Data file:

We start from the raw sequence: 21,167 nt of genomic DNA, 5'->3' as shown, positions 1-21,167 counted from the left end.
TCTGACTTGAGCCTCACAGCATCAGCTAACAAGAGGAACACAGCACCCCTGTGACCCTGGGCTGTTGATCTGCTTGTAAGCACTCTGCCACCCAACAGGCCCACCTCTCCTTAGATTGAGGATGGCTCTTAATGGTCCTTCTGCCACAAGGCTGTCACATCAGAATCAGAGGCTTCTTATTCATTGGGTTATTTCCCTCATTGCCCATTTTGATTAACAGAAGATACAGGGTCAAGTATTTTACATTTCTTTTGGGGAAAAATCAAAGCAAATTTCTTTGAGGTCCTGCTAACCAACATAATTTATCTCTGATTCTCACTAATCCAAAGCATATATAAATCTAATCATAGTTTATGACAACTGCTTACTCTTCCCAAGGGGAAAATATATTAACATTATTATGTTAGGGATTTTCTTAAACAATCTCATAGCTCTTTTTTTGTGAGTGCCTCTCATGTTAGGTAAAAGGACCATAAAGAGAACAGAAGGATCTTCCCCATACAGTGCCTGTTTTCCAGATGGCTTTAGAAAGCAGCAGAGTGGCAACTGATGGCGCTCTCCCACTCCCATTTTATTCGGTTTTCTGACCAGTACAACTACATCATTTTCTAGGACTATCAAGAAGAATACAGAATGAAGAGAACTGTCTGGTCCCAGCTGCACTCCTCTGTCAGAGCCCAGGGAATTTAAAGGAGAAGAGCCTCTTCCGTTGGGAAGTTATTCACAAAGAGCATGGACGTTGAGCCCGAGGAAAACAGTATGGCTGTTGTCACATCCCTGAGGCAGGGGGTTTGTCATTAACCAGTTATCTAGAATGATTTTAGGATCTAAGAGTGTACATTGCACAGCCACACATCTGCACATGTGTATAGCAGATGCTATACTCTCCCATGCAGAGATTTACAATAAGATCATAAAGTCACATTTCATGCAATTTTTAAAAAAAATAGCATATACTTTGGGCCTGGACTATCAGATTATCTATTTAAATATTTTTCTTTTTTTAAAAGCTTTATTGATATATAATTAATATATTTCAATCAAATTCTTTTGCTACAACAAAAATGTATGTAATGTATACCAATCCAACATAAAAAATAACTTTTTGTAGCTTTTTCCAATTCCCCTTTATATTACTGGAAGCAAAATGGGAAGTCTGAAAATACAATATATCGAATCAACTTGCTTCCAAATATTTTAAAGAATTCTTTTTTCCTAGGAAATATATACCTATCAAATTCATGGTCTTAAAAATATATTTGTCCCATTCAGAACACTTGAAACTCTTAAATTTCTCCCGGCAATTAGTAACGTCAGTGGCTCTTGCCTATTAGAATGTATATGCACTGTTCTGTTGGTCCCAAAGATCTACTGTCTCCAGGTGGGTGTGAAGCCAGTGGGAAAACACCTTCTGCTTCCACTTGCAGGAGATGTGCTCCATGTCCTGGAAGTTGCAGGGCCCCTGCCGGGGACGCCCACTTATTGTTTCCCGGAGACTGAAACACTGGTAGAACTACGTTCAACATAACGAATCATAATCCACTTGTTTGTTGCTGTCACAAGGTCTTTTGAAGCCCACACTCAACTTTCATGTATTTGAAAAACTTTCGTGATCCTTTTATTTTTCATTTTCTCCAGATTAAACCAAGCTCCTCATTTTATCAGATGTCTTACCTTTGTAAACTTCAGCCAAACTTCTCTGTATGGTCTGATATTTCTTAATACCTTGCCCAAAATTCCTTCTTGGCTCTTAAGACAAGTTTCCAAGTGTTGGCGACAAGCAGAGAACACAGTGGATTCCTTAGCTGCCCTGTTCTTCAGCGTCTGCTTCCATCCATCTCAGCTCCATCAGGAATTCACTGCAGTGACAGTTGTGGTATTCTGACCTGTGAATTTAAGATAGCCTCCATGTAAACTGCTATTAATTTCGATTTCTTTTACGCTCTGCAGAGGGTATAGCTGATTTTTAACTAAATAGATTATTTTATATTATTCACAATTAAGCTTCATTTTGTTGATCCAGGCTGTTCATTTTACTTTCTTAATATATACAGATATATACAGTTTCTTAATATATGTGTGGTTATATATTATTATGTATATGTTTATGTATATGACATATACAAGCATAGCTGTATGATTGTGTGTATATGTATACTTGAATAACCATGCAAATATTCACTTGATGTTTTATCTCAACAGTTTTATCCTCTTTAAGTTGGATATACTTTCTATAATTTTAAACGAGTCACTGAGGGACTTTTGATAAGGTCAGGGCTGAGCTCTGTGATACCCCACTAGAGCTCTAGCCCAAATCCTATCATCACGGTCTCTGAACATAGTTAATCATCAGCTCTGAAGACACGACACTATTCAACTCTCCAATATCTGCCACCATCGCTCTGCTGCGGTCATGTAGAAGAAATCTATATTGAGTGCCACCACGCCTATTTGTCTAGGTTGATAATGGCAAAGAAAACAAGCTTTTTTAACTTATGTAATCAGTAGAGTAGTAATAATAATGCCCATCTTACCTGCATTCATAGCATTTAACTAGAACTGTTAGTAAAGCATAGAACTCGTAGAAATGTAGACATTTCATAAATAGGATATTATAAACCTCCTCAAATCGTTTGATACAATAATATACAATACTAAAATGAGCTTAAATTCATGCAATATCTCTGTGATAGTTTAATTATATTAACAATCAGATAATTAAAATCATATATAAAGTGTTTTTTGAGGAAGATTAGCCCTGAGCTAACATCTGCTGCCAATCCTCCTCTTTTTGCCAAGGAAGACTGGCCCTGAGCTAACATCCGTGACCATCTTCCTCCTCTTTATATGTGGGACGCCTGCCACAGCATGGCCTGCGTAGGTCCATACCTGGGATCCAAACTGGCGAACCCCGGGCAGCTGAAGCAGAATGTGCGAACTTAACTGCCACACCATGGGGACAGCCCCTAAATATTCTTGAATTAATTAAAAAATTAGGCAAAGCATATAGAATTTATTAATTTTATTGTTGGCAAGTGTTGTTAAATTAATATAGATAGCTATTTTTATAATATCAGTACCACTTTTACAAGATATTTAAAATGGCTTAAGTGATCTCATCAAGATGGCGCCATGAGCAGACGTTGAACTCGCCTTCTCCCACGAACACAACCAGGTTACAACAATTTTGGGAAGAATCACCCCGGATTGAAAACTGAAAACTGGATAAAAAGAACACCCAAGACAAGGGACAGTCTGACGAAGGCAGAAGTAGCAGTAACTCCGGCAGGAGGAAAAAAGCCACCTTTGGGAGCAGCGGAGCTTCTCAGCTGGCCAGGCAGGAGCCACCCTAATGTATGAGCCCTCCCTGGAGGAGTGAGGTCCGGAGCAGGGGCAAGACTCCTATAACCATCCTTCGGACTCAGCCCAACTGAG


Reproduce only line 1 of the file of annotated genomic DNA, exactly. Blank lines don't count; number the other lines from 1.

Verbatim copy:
We start from the raw sequence: 21,167 nt of genomic DNA, 5'->3' as shown, positions 1-21,167 counted from the left end.